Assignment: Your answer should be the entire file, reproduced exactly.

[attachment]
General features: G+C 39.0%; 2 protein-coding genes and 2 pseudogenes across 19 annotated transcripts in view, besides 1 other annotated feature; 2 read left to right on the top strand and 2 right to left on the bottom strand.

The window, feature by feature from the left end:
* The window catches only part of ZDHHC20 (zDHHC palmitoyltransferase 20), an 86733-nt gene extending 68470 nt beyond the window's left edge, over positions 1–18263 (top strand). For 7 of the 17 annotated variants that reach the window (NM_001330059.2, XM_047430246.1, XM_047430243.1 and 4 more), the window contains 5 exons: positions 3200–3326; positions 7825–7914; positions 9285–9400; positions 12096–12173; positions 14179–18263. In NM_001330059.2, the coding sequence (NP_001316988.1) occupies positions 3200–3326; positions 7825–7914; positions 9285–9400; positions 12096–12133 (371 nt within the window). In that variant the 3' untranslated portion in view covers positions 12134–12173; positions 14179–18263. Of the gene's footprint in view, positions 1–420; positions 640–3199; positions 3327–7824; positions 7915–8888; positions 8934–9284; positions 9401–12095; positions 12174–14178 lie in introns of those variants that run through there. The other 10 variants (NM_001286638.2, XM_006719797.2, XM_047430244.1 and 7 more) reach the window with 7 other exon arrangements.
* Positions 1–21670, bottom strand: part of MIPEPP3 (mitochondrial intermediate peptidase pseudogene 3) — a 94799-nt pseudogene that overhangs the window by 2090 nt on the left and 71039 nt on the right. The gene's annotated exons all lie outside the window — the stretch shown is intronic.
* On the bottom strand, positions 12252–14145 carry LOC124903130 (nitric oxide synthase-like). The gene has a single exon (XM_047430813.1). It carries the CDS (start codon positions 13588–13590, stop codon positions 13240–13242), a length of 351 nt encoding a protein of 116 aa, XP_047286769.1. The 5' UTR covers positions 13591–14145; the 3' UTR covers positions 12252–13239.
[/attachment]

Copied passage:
General features: G+C 39.0%; 2 protein-coding genes and 2 pseudogenes across 19 annotated transcripts in view, besides 1 other annotated feature; 2 read left to right on the top strand and 2 right to left on the bottom strand.

The window, feature by feature from the left end:
* The window catches only part of ZDHHC20 (zDHHC palmitoyltransferase 20), an 86733-nt gene extending 68470 nt beyond the window's left edge, over positions 1–18263 (top strand). For 7 of the 17 annotated variants that reach the window (NM_001330059.2, XM_047430246.1, XM_047430243.1 and 4 more), the window contains 5 exons: positions 3200–3326; positions 7825–7914; positions 9285–9400; positions 12096–12173; positions 14179–18263. In NM_001330059.2, the coding sequence (NP_001316988.1) occupies positions 3200–3326; positions 7825–7914; positions 9285–9400; positions 12096–12133 (371 nt within the window). In that variant the 3' untranslated portion in view covers positions 12134–12173; positions 14179–18263. Of the gene's footprint in view, positions 1–420; positions 640–3199; positions 3327–7824; positions 7915–8888; positions 8934–9284; positions 9401–12095; positions 12174–14178 lie in introns of those variants that run through there. The other 10 variants (NM_001286638.2, XM_006719797.2, XM_047430244.1 and 7 more) reach the window with 7 other exon arrangements.
* Positions 1–21670, bottom strand: part of MIPEPP3 (mitochondrial intermediate peptidase pseudogene 3) — a 94799-nt pseudogene that overhangs the window by 2090 nt on the left and 71039 nt on the right. The gene's annotated exons all lie outside the window — the stretch shown is intronic.
* On the bottom strand, positions 12252–14145 carry LOC124903130 (nitric oxide synthase-like). The gene has a single exon (XM_047430813.1). It carries the CDS (start codon positions 13588–13590, stop codon positions 13240–13242), a length of 351 nt encoding a protein of 116 aa, XP_047286769.1. The 5' UTR covers positions 13591–14145; the 3' UTR covers positions 12252–13239.